For decades, the Federal Housing Administration has helped less-than-stellar mortgage applicants refinance and purchase homes. However, conventional loans are the traditional loan of choice for most mortgage shoppers. The government insures FHA loans made by approved lenders, covering them in case of borrower default. Riskier conventional loans may also be insured, but not by the federal government.
FHA Offers Easier Eligibility
FHA-insured loans have relatively lenient qualification criteria compared to conventional loans when it comes to:
- Credit scores and credit history
- Loan-to-value or down payments
- Debt-to-income ratios
The FHA allows a credit score of 500 with a down payment of 10 percent; and a score of 580 with 3.5 percent down. The maximum loan-to-value is 96.5 percent on refinances and purchases. It's also more forgiving of past credit mishaps, allowing you to qualify sooner for a new mortgage if you've had a bankruptcy, foreclosure or other serious credit delinquency. The FHA also tends to be more tolerant of high debt loads. It generally allows a higher DTI than conventional lenders.
Conventional Loans Feature Higher Lending Limits
You can get a higher loan amount with a conventional loan. Conventional loans for Fannie Mae and Freddie Mac have a conforming loan limit of $417,000 for single-family homes in most areas of the country. They have higher limits of $625,500 and $938,250 in certain high-cost areas of the country. Loans that exceed conforming loan limits are known as jumbo loans.
FHA loans aren't intended for high-end borrowing. FHA loan limits are as low as the high $200,000-range in low-cost areas of the country and go up to $625,500 in most high-cost areas. Only a couple of counties in Hawaii qualify for slightly higher FHA loan limits.
FHA Loans Have Higher Costs
You pay private mortgage insurance on conventional loans when you have less than a 20 percent down payment. You pay for government mortgage insurance on FHA loans, regardless of your down payment amount. Mortgage insurance rates vary by lender and depend on your loan's features and your credit scores. However, FHA insurance generally costs more than PMI. In addition to paying an upfront mortgage insurance premium to the FHA at closing, you typically pay a higher rate on the annual premium, according to Bankrate.com.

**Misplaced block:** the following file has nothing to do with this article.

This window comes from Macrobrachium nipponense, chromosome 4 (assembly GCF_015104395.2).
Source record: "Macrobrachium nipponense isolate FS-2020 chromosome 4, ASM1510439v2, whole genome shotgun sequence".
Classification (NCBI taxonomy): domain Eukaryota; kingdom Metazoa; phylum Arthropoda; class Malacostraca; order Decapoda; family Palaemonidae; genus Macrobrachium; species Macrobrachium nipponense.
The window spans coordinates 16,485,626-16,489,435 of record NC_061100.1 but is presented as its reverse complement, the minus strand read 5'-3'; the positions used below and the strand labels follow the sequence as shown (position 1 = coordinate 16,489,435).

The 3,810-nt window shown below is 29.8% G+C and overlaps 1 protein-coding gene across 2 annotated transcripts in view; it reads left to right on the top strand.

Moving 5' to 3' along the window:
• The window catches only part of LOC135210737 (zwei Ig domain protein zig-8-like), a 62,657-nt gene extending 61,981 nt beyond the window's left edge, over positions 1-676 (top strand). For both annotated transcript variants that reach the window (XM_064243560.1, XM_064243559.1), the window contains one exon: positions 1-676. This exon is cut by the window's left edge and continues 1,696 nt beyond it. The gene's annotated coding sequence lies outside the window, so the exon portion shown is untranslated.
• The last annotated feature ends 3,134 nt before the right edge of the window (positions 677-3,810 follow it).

An FHA loan's interest rate may be lower than a conventional loan's interest rate. However, the higher cost of FHA mortgage insurance can offset a competitive interest rate, making FHA loans more expensive to obtain and pay over time.
Underwriting and Funding Turn Times Vary
Private lenders make FHA loans and conventional loans. The FHA simply provides lenders with qualifying guidelines and an insurance policy. Therefore, FHA loans and conventional loans can require the same amount of time to process and close. The volume of applicants, the lender's resources and the complexity of an individual loan file impact its approval time. A typical mortgage closing takes 30 to 45 days, from beginning to end. However, it can take as few as two weeks for a smooth transaction and as much as two months or more to close if there are complications.
FHA Approved Lenders and Properties Harder to Find
The FHA only works with approved lenders. Furthermore, if you're financing a condominium unit, the homeowners association and condo complex must also be FHA approved. Look for FHA-approved lenders and FHA-approved condo projects on its website.